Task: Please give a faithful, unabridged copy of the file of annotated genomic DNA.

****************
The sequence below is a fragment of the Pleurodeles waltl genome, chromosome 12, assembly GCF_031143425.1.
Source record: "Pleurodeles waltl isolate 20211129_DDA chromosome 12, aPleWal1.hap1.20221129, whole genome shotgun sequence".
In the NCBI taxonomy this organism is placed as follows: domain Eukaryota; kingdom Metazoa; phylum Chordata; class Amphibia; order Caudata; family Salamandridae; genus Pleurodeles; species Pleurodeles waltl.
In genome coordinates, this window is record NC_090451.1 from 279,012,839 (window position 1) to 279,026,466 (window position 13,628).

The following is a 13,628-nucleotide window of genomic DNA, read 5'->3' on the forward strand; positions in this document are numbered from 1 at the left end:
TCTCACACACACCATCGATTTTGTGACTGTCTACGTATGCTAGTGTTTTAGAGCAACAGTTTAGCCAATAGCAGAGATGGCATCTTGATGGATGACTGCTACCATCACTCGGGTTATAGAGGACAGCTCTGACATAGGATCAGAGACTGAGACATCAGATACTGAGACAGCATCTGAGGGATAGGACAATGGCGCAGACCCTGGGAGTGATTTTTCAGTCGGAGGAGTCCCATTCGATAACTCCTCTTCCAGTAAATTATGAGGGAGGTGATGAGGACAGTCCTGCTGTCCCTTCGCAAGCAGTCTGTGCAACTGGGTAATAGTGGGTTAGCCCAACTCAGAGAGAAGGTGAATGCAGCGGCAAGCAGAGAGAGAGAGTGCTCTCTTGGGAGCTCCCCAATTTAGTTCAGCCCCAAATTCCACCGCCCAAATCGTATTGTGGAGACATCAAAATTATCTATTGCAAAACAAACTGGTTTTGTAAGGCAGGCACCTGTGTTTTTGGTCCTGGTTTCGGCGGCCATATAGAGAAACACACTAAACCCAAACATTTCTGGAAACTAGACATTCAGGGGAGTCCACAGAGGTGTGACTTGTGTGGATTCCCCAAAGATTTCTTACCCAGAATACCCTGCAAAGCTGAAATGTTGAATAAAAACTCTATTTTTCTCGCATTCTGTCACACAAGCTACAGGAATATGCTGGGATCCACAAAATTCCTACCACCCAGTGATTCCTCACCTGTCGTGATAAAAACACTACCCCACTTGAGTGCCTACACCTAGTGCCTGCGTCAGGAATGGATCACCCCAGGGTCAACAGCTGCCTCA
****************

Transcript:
The sequence below is a fragment of the Pleurodeles waltl genome, chromosome 12, assembly GCF_031143425.1.
Source record: "Pleurodeles waltl isolate 20211129_DDA chromosome 12, aPleWal1.hap1.20221129, whole genome shotgun sequence".
In the NCBI taxonomy this organism is placed as follows: domain Eukaryota; kingdom Metazoa; phylum Chordata; class Amphibia; order Caudata; family Salamandridae; genus Pleurodeles; species Pleurodeles waltl.
In genome coordinates, this window is record NC_090451.1 from 279,012,839 (window position 1) to 279,026,466 (window position 13,628).

The following is a 13,628-nucleotide window of genomic DNA, read 5'->3' on the forward strand; positions in this document are numbered from 1 at the left end:
TCTCACACACACCATCGATTTTGTGACTGTCTACGTATGCTAGTGTTTTAGAGCAACAGTTTAGCCAATAGCAGAGATGGCATCTTGATGGATGACTGCTACCATCACTCGGGTTATAGAGGACAGCTCTGACATAGGATCAGAGACTGAGACATCAGATACTGAGACAGCATCTGAGGGATAGGACAATGGCGCAGACCCTGGGAGTGATTTTTCAGTCGGAGGAGTCCCATTCGATAACTCCTCTTCCAGTAAATTATGAGGGAGGTGATGAGGACAGTCCTGCTGTCCCTTCGCAAGCAGTCTGTGCAACTGGGTAATAGTGGGTTAGCCCAACTCAGAGAGAAGGTGAATGCAGCGGCAAGCAGAGAGAGAGAGTGCTCTCTTGGGAGCTCCCCAATTTAGTTCAGCCCCAAATTCCACCGCCCAAATCGTATTGTGGAGACATCAAAATTATCTATTGCAAAACAAACTGGTTTTGTAAGGCAGGCACCTGTGTTTTTGGTCCTGGTTTCGGCGGCCATATAGAGAAACACACTAAACCCAAACATTTCTGGAAACTAGACATTCAGGGGAGTCCACAGAGGTGTGACTTGTGTGGATTCCCCAAAGATTTCTTACCCAGAATACCCTGCAAAGCTGAAATGTTGAATAAAAACTCTATTTTTCTCGCATTCTGTCACACAAGCTACAGGAATATGCTGGGATCCACAAAATTCCTACCACCCAGTGATTCCTCACCTGTCGTGATAAAAACACTACCCCACTTGAGTGCCTACACCTAGTGCCTGCGTCAGGAATGGATCACCCCAGGGTCAACAGCTGCCTCA